Neuronal migration and connectivity of the cerebral cortex remain areas of great interest in developmental neurobiology and have been informed considerably through the analysis of animal models in which these processes are adversely affected. In this proposal, we will address the regulation of tangential migration and thalamocortical pathfinding through the analysis of a novel mutant mouse line in which both developmental processes are defective. Homozygous disconnected (disc) mutants display abnormal accumulations of tangentially migrating cortical interneurons at basolateral aspects of the cerebral cortex. In addition, thalamocortical connectivity is disrupted with thalamocortical axons defasciculating within the basal forebrain and being unable to ascend to their cortical target areas. Both defects maybe attributed to misspecification or other patterning defects within the basal forebrain. In this proposal, we will examine if these defects occur through cell-autonomous or non-cell autonomous mechanisms. Specifically, we will use organotypic cultures of brain slices in which we will transplant GFP-expressing cells from mutant or wild-type animals and observe the migration patterns of labeled cells. In addition, through a series of histological experiments using appropriate molecular markers, we will determine territorial identities within the basal forebrain of the mutant and compare them to the wild-type. Finally, we will use lypophilic dyes or transgenic marker expression to trace thalamocortical and corticofugal fibers in great detail with the aim to characterize their pathfinding defects. Identified commonalities in the way guidance of these fiber tracts is affected may provide clues as to the molecular and cellular mechanisms underlying the observed defects. This proposal utilizes the R21 grant mechanism with the aim to develop a body of data on which a hypothesis driven research program can be based. Understanding the exact nature of the phenotypic alterations characterizing affected disc mice will allow us to pursue the analysis of essential and possibly interconnected molecular pathways that are crucial for the regulation of tangential migration and thalamocortical connectivity. )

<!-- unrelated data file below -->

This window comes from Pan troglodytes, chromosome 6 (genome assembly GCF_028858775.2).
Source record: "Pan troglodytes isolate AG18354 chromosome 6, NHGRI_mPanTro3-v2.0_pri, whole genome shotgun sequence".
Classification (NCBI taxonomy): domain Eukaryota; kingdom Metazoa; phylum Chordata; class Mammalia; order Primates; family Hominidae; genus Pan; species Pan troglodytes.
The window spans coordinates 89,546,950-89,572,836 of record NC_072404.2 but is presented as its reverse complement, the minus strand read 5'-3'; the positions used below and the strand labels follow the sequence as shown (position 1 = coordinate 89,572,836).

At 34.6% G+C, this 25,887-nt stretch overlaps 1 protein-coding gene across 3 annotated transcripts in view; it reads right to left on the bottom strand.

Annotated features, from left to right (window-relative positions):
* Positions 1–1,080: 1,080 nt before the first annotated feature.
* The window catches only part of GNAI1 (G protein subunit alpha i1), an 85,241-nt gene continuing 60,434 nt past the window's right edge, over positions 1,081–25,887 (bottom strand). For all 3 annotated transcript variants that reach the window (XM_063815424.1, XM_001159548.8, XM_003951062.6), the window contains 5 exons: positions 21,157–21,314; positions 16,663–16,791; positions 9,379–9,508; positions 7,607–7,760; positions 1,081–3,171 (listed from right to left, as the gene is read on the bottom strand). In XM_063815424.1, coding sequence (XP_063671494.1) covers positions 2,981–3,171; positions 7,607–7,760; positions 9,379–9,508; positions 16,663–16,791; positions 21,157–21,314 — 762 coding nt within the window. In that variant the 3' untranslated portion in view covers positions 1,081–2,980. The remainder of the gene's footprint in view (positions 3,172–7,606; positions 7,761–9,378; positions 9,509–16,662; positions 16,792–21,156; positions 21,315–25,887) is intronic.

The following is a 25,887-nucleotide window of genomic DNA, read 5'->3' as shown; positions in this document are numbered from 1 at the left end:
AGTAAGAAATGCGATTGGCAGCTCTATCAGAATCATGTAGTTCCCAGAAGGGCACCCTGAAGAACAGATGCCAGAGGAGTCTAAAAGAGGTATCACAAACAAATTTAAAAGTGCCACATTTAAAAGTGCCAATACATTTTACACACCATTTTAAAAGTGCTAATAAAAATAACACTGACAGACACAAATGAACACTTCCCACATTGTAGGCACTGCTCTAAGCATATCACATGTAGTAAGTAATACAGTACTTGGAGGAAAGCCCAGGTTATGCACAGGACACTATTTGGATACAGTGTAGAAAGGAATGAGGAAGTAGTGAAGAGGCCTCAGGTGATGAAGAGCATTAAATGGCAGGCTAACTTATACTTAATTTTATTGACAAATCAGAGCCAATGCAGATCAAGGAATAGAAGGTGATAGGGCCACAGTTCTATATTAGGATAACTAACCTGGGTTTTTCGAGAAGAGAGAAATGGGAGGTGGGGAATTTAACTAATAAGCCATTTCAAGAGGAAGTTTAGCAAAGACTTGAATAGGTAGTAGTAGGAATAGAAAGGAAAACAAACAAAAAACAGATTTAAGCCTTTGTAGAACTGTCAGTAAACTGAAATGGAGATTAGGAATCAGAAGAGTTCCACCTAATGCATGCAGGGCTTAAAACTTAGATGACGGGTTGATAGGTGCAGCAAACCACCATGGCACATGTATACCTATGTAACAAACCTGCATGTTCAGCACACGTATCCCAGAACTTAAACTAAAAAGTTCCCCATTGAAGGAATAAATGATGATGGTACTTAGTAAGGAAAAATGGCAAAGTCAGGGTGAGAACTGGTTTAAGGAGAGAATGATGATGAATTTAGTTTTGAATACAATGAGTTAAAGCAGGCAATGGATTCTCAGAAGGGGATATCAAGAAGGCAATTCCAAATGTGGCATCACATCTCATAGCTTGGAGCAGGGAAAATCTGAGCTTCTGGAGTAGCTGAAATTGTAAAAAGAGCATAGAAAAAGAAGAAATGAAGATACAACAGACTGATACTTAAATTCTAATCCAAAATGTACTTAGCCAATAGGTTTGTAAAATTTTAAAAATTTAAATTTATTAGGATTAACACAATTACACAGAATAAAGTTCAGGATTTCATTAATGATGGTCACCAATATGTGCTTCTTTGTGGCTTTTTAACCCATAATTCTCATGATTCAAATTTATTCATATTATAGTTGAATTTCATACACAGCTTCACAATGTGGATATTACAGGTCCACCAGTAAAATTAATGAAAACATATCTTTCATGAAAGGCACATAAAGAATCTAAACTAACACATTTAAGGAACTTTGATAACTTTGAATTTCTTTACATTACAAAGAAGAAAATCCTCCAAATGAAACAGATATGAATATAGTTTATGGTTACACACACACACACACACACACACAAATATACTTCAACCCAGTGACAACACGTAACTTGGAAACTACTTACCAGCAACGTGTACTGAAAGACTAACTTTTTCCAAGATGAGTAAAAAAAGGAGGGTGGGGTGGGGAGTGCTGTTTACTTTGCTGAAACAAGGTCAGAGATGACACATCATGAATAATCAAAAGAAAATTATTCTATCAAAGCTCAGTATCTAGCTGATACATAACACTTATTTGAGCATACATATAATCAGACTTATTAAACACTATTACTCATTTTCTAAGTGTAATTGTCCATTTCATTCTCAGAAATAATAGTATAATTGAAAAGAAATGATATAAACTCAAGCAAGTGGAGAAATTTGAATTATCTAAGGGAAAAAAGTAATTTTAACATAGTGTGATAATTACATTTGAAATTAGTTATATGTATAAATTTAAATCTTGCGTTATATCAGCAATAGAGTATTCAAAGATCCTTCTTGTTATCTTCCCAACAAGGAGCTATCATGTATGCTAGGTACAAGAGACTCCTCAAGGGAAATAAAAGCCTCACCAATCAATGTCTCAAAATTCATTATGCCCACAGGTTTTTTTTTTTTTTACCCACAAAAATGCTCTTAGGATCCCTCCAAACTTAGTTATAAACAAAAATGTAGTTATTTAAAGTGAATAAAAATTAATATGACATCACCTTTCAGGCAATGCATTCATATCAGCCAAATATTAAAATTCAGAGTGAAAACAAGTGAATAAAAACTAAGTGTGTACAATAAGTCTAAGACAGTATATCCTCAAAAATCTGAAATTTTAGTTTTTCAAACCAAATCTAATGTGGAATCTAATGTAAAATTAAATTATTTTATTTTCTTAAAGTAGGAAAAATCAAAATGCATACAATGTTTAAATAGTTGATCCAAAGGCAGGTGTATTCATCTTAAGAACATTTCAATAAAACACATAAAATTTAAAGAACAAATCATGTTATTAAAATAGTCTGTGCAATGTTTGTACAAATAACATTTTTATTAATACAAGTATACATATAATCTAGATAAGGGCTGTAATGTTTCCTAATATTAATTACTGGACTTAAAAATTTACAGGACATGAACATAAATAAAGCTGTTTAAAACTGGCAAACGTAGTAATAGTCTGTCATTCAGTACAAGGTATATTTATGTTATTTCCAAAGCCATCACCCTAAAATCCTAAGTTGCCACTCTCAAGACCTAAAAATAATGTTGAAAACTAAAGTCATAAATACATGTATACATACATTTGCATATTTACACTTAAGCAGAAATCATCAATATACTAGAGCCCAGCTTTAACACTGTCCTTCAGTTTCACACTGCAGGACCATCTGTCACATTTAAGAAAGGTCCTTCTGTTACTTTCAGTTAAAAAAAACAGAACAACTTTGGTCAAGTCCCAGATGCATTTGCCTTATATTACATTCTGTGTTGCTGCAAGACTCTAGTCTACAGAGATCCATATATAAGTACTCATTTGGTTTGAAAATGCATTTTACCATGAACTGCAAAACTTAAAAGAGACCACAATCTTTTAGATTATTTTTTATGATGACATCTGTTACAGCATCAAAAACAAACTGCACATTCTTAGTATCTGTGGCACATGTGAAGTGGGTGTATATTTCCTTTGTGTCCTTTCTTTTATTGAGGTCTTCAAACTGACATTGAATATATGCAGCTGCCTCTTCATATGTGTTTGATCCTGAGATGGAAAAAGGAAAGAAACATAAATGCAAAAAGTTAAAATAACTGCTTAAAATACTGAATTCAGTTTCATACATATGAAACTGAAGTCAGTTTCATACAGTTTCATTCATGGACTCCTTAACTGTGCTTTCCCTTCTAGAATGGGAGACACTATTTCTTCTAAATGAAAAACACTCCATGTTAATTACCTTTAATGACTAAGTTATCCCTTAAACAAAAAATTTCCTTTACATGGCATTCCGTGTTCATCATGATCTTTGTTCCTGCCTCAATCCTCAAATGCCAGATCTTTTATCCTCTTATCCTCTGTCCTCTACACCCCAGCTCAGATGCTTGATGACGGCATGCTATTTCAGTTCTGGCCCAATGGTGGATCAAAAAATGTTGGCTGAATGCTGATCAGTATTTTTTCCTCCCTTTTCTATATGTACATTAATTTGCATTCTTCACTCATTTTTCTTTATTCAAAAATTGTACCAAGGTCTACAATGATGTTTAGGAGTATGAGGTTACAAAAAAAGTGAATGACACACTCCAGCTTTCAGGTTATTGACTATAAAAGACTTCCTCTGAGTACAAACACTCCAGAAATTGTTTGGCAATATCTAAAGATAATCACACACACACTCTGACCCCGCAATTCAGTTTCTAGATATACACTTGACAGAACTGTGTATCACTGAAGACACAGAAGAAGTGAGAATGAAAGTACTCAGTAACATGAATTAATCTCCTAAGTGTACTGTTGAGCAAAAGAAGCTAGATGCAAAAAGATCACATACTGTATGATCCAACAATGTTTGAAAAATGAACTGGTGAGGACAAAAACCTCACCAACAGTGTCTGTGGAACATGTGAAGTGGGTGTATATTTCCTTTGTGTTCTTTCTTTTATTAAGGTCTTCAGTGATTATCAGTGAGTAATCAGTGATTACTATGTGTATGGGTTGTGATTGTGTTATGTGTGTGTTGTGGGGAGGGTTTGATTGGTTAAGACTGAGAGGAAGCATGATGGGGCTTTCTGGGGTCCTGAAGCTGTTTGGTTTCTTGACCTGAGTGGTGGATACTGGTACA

Public Health Relevance

Neurological disorders, like epilepsy can be the result of incorrect distribution and/or connectivity of neurons within the cerebral cortex. During development Wdfy3 regulates migration of cortical interneurons and the connections of the thalamus to the cerebral cortex making it a possible diagnostic or therapeutic target. )

National Institute of Health (NIH)
Eunice Kennedy Shriver National Institute of Child Health & Human Development (NICHD)
Exploratory/Developmental Grants (R21)
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Neurodifferentiation, Plasticity, and Regeneration Study Section (NDPR)
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Oster-Granite, Mary Lou
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University of California Davis
Schools of Medicine
United States
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Orosco, Lori A; Ross, Adam P; Cates, Staci L et al. (2014) Loss of Wdfy3 in mice alters cerebral cortical neurogenesis reflecting aspects of the autism pathology. Nat Commun 5:4692